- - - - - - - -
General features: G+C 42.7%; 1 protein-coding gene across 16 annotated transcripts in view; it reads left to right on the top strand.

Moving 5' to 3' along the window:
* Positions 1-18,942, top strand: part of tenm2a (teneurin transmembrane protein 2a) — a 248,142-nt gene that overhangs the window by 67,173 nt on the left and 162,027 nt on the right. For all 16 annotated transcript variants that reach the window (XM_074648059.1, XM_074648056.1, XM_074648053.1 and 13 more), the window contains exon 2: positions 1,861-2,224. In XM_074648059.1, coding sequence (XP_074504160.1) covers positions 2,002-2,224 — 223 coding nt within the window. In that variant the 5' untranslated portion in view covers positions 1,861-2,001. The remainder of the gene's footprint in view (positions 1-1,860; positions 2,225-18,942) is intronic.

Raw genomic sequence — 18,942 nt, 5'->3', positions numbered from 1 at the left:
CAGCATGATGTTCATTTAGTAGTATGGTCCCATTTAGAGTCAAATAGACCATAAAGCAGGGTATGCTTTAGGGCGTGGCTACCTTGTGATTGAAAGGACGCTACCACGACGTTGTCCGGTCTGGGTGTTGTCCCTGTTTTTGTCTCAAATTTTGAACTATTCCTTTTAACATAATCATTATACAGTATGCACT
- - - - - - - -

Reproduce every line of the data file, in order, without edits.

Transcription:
General features: G+C 42.7%; 1 protein-coding gene across 16 annotated transcripts in view; it reads left to right on the top strand.

Moving 5' to 3' along the window:
* Positions 1-18,942, top strand: part of tenm2a (teneurin transmembrane protein 2a) — a 248,142-nt gene that overhangs the window by 67,173 nt on the left and 162,027 nt on the right. For all 16 annotated transcript variants that reach the window (XM_074648059.1, XM_074648056.1, XM_074648053.1 and 13 more), the window contains exon 2: positions 1,861-2,224. In XM_074648059.1, coding sequence (XP_074504160.1) covers positions 2,002-2,224 — 223 coding nt within the window. In that variant the 5' untranslated portion in view covers positions 1,861-2,001. The remainder of the gene's footprint in view (positions 1-1,860; positions 2,225-18,942) is intronic.

Raw genomic sequence — 18,942 nt, 5'->3', positions numbered from 1 at the left:
CAGCATGATGTTCATTTAGTAGTATGGTCCCATTTAGAGTCAAATAGACCATAAAGCAGGGTATGCTTTAGGGCGTGGCTACCTTGTGATTGAAAGGACGCTACCACGACGTTGTCCGGTCTGGGTGTTGTCCCTGTTTTTGTCTCAAATTTTGAACTATTCCTTTTAACATAATCATTATACAGTATGCACT